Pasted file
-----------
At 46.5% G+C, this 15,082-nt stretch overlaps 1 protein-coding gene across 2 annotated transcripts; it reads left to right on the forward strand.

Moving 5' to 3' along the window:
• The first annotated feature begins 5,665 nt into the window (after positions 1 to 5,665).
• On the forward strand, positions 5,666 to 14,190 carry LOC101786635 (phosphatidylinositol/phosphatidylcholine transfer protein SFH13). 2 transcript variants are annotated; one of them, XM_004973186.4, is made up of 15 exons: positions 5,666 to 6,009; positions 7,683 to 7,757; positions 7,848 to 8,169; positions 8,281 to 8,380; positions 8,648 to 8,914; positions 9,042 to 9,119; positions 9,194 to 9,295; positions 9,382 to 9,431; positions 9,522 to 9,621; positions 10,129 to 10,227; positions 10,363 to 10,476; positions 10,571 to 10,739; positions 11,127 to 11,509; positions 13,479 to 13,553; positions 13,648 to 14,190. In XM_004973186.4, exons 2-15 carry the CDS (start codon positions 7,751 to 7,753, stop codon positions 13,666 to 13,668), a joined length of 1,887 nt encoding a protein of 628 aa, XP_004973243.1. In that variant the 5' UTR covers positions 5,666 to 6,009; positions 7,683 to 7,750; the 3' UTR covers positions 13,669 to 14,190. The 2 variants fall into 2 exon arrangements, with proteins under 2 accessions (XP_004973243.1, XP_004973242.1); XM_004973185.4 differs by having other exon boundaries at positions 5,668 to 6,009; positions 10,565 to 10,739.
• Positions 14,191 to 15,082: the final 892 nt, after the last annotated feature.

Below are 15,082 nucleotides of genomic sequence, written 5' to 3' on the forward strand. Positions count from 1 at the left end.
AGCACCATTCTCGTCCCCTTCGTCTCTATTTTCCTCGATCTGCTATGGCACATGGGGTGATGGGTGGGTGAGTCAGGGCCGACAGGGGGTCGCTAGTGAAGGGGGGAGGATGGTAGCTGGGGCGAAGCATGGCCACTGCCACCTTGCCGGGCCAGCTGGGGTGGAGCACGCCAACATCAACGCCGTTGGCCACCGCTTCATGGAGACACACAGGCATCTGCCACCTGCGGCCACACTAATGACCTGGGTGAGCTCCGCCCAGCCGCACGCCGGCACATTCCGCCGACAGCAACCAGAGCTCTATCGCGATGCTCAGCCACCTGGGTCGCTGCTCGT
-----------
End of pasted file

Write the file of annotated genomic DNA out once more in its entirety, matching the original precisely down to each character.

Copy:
At 46.5% G+C, this 15,082-nt stretch overlaps 1 protein-coding gene across 2 annotated transcripts; it reads left to right on the forward strand.

Moving 5' to 3' along the window:
• The first annotated feature begins 5,665 nt into the window (after positions 1 to 5,665).
• On the forward strand, positions 5,666 to 14,190 carry LOC101786635 (phosphatidylinositol/phosphatidylcholine transfer protein SFH13). 2 transcript variants are annotated; one of them, XM_004973186.4, is made up of 15 exons: positions 5,666 to 6,009; positions 7,683 to 7,757; positions 7,848 to 8,169; positions 8,281 to 8,380; positions 8,648 to 8,914; positions 9,042 to 9,119; positions 9,194 to 9,295; positions 9,382 to 9,431; positions 9,522 to 9,621; positions 10,129 to 10,227; positions 10,363 to 10,476; positions 10,571 to 10,739; positions 11,127 to 11,509; positions 13,479 to 13,553; positions 13,648 to 14,190. In XM_004973186.4, exons 2-15 carry the CDS (start codon positions 7,751 to 7,753, stop codon positions 13,666 to 13,668), a joined length of 1,887 nt encoding a protein of 628 aa, XP_004973243.1. In that variant the 5' UTR covers positions 5,666 to 6,009; positions 7,683 to 7,750; the 3' UTR covers positions 13,669 to 14,190. The 2 variants fall into 2 exon arrangements, with proteins under 2 accessions (XP_004973243.1, XP_004973242.1); XM_004973185.4 differs by having other exon boundaries at positions 5,668 to 6,009; positions 10,565 to 10,739.
• Positions 14,191 to 15,082: the final 892 nt, after the last annotated feature.

Below are 15,082 nucleotides of genomic sequence, written 5' to 3' on the forward strand. Positions count from 1 at the left end.
AGCACCATTCTCGTCCCCTTCGTCTCTATTTTCCTCGATCTGCTATGGCACATGGGGTGATGGGTGGGTGAGTCAGGGCCGACAGGGGGTCGCTAGTGAAGGGGGGAGGATGGTAGCTGGGGCGAAGCATGGCCACTGCCACCTTGCCGGGCCAGCTGGGGTGGAGCACGCCAACATCAACGCCGTTGGCCACCGCTTCATGGAGACACACAGGCATCTGCCACCTGCGGCCACACTAATGACCTGGGTGAGCTCCGCCCAGCCGCACGCCGGCACATTCCGCCGACAGCAACCAGAGCTCTATCGCGATGCTCAGCCACCTGGGTCGCTGCTCGT